– Nineteen states are even limited to having only a single medical school! There are only 123 in the US despite thousands of perfectly capable students being turned away every day.
– Not everything a doctor does requires 7 years of training but the law requires everyone to have at least 7 years of training to do it. (In some cases a practitioner will have to do 4 years of undergrad, 4 years of medical school, then 3 years residency by the end of which many are so burned out and seriously debt laden before they even begin their career.) The natural prescription is to allow doctors surgeries, clinics and hospitals to train and certify their own assistants to take responsibilities off the hands of highly specialised staff so that fully fledged professional can focus their time and attention on what they alone are capable of doing. Healthcare costs would plummet.
– In December 2011, the Administrator for the Centres for Medicare & Medicaid Services, Dr. Donald Berwick asserted (as he was leaving his job) that 20-30% of health care spending in the US is going to waste. He listed the five major causes as over-treatment, failure to coordinate care, the administrative complexity of the system, burdensome rules, and outright fraud.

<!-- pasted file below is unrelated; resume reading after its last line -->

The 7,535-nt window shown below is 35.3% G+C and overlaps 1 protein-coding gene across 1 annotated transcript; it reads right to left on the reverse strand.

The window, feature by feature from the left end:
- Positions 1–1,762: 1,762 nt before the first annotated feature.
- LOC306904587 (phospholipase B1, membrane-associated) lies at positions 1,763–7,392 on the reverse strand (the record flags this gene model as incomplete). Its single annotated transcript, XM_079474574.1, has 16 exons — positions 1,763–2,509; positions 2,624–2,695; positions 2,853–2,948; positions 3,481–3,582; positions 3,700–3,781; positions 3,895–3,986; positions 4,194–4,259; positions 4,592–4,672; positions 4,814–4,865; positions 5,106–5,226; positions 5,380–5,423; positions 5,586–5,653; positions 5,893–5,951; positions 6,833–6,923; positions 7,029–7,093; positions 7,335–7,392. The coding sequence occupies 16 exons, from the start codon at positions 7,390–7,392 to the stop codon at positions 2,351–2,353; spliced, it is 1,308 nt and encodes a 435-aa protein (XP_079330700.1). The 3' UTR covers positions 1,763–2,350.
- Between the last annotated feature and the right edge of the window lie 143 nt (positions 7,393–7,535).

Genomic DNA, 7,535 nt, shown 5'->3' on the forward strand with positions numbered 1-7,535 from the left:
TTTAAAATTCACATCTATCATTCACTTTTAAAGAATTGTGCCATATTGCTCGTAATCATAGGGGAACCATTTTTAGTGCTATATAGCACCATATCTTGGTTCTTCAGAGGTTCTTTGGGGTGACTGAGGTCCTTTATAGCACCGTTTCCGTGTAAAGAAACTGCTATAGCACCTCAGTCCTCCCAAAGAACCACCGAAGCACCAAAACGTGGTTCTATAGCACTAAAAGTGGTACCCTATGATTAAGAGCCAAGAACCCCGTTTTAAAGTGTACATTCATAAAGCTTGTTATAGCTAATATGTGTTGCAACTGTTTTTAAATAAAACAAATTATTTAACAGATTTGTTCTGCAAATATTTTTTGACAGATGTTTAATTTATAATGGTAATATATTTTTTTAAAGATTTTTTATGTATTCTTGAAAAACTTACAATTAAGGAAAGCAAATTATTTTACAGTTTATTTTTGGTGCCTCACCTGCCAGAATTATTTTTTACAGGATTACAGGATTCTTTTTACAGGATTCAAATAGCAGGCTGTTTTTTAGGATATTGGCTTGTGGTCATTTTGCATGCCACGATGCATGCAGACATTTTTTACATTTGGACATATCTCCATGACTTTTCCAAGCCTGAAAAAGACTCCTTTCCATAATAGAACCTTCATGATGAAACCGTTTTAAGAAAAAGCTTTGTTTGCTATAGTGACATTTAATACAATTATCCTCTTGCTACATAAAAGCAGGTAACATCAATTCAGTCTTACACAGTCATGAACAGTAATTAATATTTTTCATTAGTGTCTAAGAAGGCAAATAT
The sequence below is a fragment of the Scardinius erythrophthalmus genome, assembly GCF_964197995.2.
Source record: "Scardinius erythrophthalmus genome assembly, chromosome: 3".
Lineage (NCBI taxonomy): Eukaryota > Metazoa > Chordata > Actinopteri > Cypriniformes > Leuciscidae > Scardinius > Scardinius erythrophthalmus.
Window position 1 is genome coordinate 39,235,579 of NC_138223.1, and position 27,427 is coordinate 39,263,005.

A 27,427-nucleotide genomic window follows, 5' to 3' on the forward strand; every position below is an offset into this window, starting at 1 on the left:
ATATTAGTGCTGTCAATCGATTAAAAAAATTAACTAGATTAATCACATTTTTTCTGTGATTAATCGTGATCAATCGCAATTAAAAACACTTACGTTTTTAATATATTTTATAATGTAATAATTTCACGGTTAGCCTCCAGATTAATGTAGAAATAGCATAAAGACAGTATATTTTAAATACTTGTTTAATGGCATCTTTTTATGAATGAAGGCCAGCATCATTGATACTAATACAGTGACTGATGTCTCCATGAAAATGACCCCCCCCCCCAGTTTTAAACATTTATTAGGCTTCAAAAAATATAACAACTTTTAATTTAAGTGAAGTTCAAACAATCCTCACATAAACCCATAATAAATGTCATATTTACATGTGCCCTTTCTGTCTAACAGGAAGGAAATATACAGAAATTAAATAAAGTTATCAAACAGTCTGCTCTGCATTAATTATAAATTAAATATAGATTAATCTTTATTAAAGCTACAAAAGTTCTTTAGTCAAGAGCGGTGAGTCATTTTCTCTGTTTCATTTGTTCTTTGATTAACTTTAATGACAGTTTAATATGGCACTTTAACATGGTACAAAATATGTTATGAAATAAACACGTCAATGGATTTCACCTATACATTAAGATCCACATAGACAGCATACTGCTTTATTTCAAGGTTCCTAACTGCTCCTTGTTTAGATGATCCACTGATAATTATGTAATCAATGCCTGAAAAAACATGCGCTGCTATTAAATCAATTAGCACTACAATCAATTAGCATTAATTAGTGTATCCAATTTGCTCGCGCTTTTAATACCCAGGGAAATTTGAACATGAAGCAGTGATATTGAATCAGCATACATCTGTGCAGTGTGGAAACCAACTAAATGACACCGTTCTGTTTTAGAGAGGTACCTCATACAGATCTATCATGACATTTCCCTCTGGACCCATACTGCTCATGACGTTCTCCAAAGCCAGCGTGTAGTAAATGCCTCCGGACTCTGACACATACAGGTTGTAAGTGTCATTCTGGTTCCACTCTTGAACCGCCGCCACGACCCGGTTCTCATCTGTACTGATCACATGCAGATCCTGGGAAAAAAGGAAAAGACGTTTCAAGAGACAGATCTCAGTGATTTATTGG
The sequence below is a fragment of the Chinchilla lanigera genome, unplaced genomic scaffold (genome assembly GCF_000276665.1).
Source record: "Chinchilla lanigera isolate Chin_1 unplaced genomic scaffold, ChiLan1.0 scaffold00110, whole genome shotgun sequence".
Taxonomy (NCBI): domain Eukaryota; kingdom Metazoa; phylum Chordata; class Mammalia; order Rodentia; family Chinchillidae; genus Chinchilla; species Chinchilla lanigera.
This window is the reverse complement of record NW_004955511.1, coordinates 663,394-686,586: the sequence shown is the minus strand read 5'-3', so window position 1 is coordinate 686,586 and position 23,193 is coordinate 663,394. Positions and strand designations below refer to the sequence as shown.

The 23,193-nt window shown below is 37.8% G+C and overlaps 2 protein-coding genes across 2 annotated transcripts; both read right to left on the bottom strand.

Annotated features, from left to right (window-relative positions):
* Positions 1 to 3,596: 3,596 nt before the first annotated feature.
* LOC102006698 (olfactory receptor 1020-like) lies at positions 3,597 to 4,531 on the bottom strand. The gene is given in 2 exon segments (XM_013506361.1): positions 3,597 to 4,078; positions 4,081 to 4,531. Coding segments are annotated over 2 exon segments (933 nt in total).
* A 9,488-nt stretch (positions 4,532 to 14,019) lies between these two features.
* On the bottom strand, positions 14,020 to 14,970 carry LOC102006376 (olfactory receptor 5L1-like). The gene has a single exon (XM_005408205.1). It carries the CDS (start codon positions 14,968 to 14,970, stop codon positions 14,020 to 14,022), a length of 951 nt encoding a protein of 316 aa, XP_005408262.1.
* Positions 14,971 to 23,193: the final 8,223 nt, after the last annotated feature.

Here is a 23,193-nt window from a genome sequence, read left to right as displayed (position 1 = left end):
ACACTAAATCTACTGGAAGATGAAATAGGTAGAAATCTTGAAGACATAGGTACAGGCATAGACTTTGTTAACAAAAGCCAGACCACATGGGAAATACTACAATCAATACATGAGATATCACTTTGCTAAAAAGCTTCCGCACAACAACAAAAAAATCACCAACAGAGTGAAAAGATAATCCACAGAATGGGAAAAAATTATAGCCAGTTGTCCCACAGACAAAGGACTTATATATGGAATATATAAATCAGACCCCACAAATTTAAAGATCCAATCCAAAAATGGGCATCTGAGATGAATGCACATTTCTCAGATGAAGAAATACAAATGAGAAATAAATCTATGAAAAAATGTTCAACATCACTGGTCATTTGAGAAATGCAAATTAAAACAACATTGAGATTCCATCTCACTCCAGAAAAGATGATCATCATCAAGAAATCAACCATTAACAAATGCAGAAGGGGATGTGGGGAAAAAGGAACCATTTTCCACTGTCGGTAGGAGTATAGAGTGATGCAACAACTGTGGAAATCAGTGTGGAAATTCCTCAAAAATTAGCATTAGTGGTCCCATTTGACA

– One study found that per capita prescription drug spending in the United States exceeds that in all other countries, $858 compared with an average of $400 for 19 other industrialized nations, and the most important factor allowing manufacturers to set high drug prices was market exclusivity, protected by monopoly rights awarded upon Food and Drug Administration approval and by patents.
– A Harvard Business Review analysis published in 2013 revealed that while the U.S. healthcare workforce grew by 75 percent between 1990 and 2012 a whopping 95% of the new employees were administrative staff rather than doctors or nurses meaning 9 administrative workers for every doctor. The Annals of Internal Medicine last year, observed 57 physicians found that 29 percent of total work time was spent talking with patients or other staff members and another 49 percent was spent on electronic record keeping and desk work.
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Source: Seeing Not Seen